Now you can argue that the Dodgers should have done X or Y or Z. That the Dodgers haven’t done so doesn’t mean they don’t have a plan, or philosophy, or strategy. It doesn’t mean they have given up on 2016 or any year.
My plan is to raise my kids as people with decency and the opportunity to do whatever they possibly can with their lives. Will it be successful? I can only hope. It involves a dozen things going right, if not a hundred.
That’s true even though 29 other families raising children with decency and opportunity doesn’t prevent the same for mine.
* * *
In the end, people hear what they want to hear, and see what they want to see.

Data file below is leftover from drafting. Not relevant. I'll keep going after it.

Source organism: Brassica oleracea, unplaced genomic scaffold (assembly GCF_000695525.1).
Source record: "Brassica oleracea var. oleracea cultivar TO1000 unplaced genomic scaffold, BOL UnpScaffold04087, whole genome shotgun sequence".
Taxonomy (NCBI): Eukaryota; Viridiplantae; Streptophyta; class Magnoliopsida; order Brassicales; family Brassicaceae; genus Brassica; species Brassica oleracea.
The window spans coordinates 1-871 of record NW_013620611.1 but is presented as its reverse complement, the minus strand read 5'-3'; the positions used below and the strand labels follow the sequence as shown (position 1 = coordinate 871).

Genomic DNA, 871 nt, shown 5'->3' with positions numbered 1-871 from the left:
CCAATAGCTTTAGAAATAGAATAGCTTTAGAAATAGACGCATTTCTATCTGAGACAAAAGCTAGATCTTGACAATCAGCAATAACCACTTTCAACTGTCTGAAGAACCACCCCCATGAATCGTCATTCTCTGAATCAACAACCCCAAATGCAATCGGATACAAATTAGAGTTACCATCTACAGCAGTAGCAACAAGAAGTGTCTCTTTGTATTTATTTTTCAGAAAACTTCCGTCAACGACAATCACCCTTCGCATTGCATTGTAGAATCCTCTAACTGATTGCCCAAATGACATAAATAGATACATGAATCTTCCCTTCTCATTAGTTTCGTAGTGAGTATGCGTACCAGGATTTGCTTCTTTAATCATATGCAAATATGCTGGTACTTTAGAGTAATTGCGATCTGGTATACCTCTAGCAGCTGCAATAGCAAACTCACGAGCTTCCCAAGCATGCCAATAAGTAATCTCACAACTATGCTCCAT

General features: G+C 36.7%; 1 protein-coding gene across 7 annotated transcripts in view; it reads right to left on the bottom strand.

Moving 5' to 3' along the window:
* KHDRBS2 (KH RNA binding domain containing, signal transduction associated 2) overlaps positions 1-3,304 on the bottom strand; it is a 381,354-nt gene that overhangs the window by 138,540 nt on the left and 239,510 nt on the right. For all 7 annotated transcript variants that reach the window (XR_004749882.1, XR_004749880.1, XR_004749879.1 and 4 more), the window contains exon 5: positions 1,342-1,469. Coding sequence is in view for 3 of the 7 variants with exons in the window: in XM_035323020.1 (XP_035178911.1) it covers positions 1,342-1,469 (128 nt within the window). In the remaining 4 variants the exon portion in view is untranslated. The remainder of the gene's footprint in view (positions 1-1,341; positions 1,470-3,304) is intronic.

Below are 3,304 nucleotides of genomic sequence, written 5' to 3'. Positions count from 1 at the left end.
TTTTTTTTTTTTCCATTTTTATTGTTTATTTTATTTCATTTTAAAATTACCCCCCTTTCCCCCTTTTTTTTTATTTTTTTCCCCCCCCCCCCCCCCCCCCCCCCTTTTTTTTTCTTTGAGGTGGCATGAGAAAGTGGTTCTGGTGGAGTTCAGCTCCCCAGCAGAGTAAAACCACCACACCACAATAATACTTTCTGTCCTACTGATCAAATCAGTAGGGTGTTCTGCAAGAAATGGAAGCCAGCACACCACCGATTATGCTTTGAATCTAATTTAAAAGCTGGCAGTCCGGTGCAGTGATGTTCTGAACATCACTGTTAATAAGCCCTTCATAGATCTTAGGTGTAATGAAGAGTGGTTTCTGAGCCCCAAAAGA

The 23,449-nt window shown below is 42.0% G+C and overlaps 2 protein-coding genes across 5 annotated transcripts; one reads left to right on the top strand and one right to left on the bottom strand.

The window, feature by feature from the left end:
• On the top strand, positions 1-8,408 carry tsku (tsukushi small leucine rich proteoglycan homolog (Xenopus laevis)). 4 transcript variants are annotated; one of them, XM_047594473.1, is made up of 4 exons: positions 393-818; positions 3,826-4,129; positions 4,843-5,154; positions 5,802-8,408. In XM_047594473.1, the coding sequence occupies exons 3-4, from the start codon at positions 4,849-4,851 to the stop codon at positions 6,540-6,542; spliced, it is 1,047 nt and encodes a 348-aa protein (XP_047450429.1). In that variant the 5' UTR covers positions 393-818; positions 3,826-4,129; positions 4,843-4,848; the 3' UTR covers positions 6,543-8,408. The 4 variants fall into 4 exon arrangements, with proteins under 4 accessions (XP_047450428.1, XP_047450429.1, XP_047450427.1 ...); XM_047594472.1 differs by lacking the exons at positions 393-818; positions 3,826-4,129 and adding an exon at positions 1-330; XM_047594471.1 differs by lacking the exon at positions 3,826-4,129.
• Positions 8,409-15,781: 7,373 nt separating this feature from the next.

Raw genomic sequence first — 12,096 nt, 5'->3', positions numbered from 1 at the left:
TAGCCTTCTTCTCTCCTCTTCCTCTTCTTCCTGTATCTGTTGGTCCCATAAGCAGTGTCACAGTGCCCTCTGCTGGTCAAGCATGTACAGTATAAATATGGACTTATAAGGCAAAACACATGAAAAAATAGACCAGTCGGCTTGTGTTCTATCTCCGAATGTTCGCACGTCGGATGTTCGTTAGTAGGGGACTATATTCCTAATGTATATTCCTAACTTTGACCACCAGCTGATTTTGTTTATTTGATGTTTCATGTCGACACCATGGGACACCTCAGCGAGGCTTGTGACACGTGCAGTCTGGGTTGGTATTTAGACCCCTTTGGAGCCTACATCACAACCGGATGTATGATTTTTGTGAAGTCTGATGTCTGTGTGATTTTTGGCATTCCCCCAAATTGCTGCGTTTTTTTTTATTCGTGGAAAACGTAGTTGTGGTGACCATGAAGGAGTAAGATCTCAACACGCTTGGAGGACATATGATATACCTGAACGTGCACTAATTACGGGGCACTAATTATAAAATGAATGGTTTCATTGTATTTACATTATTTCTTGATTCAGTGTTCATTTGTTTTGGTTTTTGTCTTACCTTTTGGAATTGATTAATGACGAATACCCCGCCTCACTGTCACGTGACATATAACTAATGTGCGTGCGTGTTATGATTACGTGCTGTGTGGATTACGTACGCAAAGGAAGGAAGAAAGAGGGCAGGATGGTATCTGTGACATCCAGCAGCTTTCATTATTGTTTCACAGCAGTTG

Focus on the second half of Joc Pederson’s season and the first half of Chris Hatcher’s, and despair. Do the opposite, and hope. Take in their entire seasons, and you have an open mind, knowing that baseball is predictable and unpredictable at once.
The open-minded make the quietest sound. Maybe they’re the bass players of the band, stagehands at the spectacular, librarians at the gates.
For some — for more each year since 1988 — being a Dodger fan is all or nothing. But all or nothing is a fraught way to live, especially when all or something is a true alternative. You don’t have to sacrifice your dreams to take pleasure in smaller victories. The goal remains the same.
I believe in the all or something.
* * *